NotesFAQContact Us
Collection
Advanced
Search Tips
ERIC Number: ED551156
Record Type: Non-Journal
Publication Date: 2012
Pages: 256
Abstractor: As Provided
Reference Count: N/A
ISBN: 978-1-2677-3801-1
ISSN: N/A
Sustaining Liminality: Experiences and Negotiations of International Females in U.S. Engineering Graduate Programs
Dutta, Debalina
ProQuest LLC, Ph.D. Dissertation, Purdue University
This project examines the intersectionalities of international females in engineering graduate programs of the United States, using frameworks of sustainability and liminality theory. According to Dutta and Kisselburgh (2011) international females in graduate engineering constitute the "minorities of minorities," not only in terms of their status as international students but also by their underrepresentation as women in engineering (Faulkner, 2009). Research regarding international female graduate students tends to be categorized as the experiences of international students in the U.S. (Lee & Rice, 2007), or as the struggles of female engineers in engineering disciplines (Tonso, 2007). Therefore, this project aims to distinguish the unique population of female engineers of international origin from holistic studies of international students, and attempts to draw out and understand the experiences of international female students in U.S. engineering graduate programs. Dutta and Kisselburgh (2011) found that female engineers who are international in origin exist in liminal states indefinitely. This liminal nature has been described under the theory of liminality (Turner, 1967) which posits that when transitioning from one life-changing event to another (such as birth, death, marriage), individuals go through a transformatory phase where they are subjected to invisibility, vulnerability, and a feeling of loss. Although Turner posited this phase as transcendental and temporary, Dutta and Kisselburgh (2011) suggest the liminal period can be more permanent in contemporary global societies. In other words, liminal experiences of vulnerability and structural invisibility may be sustained experiences of international female engineering students. Furthermore, the project attends to the overlaps, tensions and challenging experiences faced by international females in surviving engineering graduate program. To achieve this goal, liminality theory is limited in accounting for how vulnerable individuals reframe their agentic outcomes to make meaning of their marginalized existence. Therefore, I integrate constructs of sustainability with liminality theory in order to provide a framework to understand the ability of vulnerable individuals (in this case, international female engineers) to persist within marginalizing social structures. Sustainability has been a useful framework to understand how organizations practice self-efficacy (Butler, 2001) and has the potential to understand the negotiations and discursive practices enacted by international women engineers by examining their everyday meaning-making practices. For international female engineers who are in between spaces of belonging, it becomes important to understand how they navigate these contested spaces and how they transform the spaces to their advantage by persisting in their struggles with the spaces. Through interviews and focus groups, I explored the ways in which international female engineering graduate students negotiate the tensions they experience through interviews and focus groups, attending to the underlying processes of sustenance through which international female engineering students negotiate their liminal status. In doing so, I introduce and discuss five themes of the practice of sustainability in negotiating liminality: (a) crystallizing engineering identities, (b) (re)constructing inclusion, (c) enduring hardships, (d) rearchitecting (in)visibility, and (e) (re)engineering efficacy. The contributions of this research lie in the amalgamation of liminality and sustainability theories to understand the discourses through which international women engineering graduate students negotiate the transitions they experience in U.S. engineering programs. [The dissertation citations contained here are published with the permission of ProQuest LLC. Further reproduction is prohibited without permission. Copies of dissertations may be obtained by Telephone (800) 1-800-521-0600. Web page: http://www.proquest.com/en-US/products/dissertations/individuals.shtml.]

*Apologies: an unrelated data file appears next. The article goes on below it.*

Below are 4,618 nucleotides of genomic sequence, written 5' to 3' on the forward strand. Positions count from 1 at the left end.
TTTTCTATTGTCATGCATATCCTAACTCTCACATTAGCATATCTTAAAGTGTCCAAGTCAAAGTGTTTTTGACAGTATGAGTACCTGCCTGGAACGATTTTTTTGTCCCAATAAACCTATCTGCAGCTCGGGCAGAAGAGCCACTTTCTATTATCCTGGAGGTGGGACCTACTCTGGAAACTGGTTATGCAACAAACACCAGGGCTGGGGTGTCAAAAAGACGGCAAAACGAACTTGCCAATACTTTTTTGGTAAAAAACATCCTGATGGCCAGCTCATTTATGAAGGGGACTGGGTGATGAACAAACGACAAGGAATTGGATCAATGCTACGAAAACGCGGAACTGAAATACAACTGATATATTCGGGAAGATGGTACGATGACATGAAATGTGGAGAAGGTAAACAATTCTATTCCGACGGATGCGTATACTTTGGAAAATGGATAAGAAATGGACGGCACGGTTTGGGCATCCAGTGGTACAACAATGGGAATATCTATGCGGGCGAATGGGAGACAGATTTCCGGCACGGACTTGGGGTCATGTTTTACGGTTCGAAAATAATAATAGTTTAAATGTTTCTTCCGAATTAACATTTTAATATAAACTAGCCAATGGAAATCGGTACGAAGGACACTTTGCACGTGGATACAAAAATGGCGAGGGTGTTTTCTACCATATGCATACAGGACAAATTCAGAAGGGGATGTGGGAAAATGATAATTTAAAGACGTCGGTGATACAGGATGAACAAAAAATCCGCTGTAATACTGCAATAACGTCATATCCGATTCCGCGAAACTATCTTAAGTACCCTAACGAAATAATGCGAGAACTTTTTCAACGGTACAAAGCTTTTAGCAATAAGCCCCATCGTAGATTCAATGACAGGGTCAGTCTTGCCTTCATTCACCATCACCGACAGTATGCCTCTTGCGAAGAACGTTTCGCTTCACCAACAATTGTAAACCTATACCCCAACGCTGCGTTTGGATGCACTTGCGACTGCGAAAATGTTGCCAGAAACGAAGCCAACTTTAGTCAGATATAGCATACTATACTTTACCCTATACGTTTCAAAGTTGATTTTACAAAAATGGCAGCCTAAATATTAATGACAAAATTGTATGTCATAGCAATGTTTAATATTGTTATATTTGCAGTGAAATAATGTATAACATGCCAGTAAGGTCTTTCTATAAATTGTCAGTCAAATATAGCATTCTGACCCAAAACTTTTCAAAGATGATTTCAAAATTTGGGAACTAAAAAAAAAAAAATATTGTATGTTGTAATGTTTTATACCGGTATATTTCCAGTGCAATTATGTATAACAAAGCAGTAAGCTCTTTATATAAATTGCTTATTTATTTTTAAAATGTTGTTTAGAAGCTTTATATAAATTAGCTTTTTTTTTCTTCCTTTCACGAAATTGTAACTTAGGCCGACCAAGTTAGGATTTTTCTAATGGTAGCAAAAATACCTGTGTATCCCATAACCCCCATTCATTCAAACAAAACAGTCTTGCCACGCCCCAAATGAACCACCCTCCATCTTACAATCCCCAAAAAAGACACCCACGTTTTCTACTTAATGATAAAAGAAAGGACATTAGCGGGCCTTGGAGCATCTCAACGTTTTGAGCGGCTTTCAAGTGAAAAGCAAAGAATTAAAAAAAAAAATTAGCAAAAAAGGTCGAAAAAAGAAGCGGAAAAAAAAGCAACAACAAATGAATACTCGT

ProQuest LLC. 789 East Eisenhower Parkway, P.O. Box 1346, Ann Arbor, MI 48106. Tel: 800-521-0600; Web site: http://www.proquest.com/en-US/products/dissertations/individuals.shtml
Publication Type: Dissertations/Theses - Doctoral Dissertations
Education Level: Higher Education; Postsecondary Education
Audience: N/A
Language: English
Sponsor: N/A
Authoring Institution: N/A